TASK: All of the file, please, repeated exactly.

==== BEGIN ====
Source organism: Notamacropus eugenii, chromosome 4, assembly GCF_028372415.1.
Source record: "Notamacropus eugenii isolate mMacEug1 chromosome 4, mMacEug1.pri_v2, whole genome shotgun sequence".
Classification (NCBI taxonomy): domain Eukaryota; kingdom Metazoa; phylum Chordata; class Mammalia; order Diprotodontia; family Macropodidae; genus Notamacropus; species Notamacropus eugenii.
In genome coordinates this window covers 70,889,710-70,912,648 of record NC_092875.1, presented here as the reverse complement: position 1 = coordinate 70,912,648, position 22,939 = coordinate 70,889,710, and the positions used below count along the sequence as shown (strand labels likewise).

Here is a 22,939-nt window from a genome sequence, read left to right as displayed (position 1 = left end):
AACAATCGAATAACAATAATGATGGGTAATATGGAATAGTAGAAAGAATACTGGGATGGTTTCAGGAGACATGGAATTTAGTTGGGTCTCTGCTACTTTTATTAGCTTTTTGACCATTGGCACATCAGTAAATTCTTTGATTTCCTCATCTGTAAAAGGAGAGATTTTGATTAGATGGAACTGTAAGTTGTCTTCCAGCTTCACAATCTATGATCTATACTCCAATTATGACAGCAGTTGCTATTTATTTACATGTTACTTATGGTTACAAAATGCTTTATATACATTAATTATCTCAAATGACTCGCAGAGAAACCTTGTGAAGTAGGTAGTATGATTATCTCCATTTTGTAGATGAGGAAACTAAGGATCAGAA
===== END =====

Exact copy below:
Source organism: Notamacropus eugenii, chromosome 4, assembly GCF_028372415.1.
Source record: "Notamacropus eugenii isolate mMacEug1 chromosome 4, mMacEug1.pri_v2, whole genome shotgun sequence".
Classification (NCBI taxonomy): domain Eukaryota; kingdom Metazoa; phylum Chordata; class Mammalia; order Diprotodontia; family Macropodidae; genus Notamacropus; species Notamacropus eugenii.
In genome coordinates this window covers 70,889,710-70,912,648 of record NC_092875.1, presented here as the reverse complement: position 1 = coordinate 70,912,648, position 22,939 = coordinate 70,889,710, and the positions used below count along the sequence as shown (strand labels likewise).

Here is a 22,939-nt window from a genome sequence, read left to right as displayed (position 1 = left end):
AACAATCGAATAACAATAATGATGGGTAATATGGAATAGTAGAAAGAATACTGGGATGGTTTCAGGAGACATGGAATTTAGTTGGGTCTCTGCTACTTTTATTAGCTTTTTGACCATTGGCACATCAGTAAATTCTTTGATTTCCTCATCTGTAAAAGGAGAGATTTTGATTAGATGGAACTGTAAGTTGTCTTCCAGCTTCACAATCTATGATCTATACTCCAATTATGACAGCAGTTGCTATTTATTTACATGTTACTTATGGTTACAAAATGCTTTATATACATTAATTATCTCAAATGACTCGCAGAGAAACCTTGTGAAGTAGGTAGTATGATTATCTCCATTTTGTAGATGAGGAAACTAAGGATCAGAA